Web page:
Budgeting sucks. Why does budgeting suck? It forces you to put limitations on how you spend your money. No one wants to be told they can only spend $50 this month on eating out. It doesn’t matter if it’s you imposing it or someone else. Our natural tendency is to fight against it. That’s why so many people struggle when it comes to maintaining a budget. So what’s the solution? Screw the budget! You don’t need one. There’s a far more effective method that starts with this, PAY YOURSELF FIRST. After you pay yourself first, the rest takes care of itself.
Pay Yourself First
The mistake many people make is paying all their bills, and then trying to save anything that might be left over. This is backward! You cannot secure your financial future with just the scraps that are left over. To get ahead, you need to pay yourself first by taking money off the top of your paycheck to save and invest. Then just live on the rest whatever way you like. Who cares what you spend money on. Pay yourself first, then pay your bills, then live on the rest however you want. This way, you’re not sacrificing savings for the latest must have toy.
I first heard about the pay yourself first concept when reading Automatic Millionaire by David Bach. I’ve talked about this book several times and the impact it has had on me. Like many personal finance concepts, the idea is a simple one and seems obvious. Many people, however, fail to put it in practice.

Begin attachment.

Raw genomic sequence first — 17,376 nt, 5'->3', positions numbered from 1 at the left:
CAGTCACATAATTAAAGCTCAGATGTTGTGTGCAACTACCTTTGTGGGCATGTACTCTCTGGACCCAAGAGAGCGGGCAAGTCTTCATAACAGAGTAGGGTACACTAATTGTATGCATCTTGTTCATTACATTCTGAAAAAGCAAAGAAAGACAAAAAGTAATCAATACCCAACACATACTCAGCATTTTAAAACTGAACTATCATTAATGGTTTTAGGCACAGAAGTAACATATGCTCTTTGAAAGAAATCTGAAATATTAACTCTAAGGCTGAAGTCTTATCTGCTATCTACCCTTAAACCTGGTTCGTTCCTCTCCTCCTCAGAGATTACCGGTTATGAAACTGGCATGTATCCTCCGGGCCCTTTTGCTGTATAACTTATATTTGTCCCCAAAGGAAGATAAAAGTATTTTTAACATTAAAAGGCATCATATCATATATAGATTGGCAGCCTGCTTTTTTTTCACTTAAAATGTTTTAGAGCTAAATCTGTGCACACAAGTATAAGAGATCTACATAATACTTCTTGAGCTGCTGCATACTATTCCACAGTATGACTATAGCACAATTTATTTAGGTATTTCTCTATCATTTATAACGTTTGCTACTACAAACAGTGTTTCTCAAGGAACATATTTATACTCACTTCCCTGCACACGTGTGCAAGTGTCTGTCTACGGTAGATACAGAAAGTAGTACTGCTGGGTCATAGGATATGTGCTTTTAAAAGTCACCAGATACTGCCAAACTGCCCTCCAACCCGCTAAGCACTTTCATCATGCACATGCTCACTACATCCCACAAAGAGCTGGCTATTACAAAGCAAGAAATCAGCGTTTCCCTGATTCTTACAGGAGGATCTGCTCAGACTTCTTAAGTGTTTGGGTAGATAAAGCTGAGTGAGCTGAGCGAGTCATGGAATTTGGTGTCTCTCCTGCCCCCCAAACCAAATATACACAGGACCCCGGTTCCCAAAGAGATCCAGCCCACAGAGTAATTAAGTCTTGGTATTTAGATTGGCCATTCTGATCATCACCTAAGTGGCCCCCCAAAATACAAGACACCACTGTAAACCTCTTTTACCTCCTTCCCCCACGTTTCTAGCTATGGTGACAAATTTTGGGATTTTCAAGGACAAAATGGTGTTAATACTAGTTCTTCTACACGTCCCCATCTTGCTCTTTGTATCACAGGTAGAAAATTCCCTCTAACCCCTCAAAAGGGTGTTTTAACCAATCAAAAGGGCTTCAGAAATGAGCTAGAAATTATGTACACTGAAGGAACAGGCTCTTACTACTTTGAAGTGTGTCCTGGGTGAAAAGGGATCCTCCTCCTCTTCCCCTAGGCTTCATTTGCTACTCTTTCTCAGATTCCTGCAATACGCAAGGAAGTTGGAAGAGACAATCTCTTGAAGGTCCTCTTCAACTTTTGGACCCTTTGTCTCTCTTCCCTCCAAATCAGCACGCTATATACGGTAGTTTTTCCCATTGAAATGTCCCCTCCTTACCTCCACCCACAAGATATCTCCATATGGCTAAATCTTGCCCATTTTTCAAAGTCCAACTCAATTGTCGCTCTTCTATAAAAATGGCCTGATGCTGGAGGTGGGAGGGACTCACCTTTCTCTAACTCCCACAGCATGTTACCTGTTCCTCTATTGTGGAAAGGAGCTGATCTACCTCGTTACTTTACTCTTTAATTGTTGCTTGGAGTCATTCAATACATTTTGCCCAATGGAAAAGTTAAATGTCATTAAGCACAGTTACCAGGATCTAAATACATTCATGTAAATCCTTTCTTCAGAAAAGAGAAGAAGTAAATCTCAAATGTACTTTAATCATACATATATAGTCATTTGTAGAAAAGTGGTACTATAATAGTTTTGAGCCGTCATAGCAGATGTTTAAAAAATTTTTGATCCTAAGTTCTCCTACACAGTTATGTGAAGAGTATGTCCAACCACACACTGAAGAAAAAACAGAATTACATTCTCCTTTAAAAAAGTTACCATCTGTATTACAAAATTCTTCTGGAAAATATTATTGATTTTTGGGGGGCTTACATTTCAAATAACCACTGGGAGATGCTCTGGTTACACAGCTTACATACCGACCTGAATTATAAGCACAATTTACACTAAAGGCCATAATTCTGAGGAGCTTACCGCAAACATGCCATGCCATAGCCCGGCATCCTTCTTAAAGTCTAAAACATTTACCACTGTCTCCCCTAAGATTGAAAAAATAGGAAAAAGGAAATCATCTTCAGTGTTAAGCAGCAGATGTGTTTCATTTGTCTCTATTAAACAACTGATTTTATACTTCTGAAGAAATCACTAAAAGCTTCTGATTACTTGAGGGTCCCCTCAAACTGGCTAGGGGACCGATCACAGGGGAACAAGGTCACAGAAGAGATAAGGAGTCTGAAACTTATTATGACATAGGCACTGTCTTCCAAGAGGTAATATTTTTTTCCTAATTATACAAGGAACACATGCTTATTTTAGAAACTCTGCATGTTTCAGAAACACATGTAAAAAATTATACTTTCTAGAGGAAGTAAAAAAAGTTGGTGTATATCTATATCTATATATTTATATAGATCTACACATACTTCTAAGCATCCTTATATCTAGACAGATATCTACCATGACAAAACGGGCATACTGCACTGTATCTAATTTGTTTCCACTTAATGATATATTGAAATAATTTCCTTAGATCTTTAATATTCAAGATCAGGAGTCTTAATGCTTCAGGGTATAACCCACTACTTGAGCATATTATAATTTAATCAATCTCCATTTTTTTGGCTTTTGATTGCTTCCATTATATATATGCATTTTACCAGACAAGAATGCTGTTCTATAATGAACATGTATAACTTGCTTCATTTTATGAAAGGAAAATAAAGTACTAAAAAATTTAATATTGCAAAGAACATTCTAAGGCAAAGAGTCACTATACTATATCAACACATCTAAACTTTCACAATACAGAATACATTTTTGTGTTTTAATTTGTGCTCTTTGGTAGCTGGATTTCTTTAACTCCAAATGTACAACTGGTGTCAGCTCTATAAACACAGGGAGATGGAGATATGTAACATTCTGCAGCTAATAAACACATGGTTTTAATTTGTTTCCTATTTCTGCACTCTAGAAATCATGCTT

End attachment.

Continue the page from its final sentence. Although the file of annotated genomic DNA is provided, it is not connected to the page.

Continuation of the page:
How Much Should You Pay Yourself?
So now that you’re on board with the concept of paying yourself first, the question is how much. That depends on your goals. Do you anticipate working until “normal” retirement age? Then 15-20% will do it. Take a person that earns $40,000 at age 25 and begins investing 17% of their gross salary into a 401k plus the employer’s match of 3%. Assuming a salary increase of 3% each year and an annual return of 8%, their portfolio would grow to $2.3 million by age 60. That’s plenty to live a comfortable life in retirement.
Let’s say your goals are a little more ambitious and you want to retire by 40. To do this, you’ll need to save 50% of your income starting at age 25. Not possible? Sure it is. You’ll need to make sacrifices, but you won’t exactly be living in a shack eating ramen noodles for every meal. Take a couple that each makes $40,000 at age 25. They begin by each contributing 15% to their employer sponsored 401k plan. In addition, they each receive a match of 3%. On top of this, they save 40% of their take home pay.
Retire at 40 Example:
Assuming their incomes increase by 3% a year and an annual return of 8%, they would end up with an after-tax portfolio of $833,000 at age 40. This would provide $41,650 of tax-free yearly income for the next 20 years. Why tax-free? Because current tax laws allow for up to $75,300 in long-term capital gains and dividends to be tax-free for couples filing jointly. Capital gains and dividends above this threshold are taxed at 15%. With the Republicans now controlling the House, Senate, and White House, Tax laws are expected to change next year. However, preferential tax treatment for long-term capital gains and dividends is expected to continue.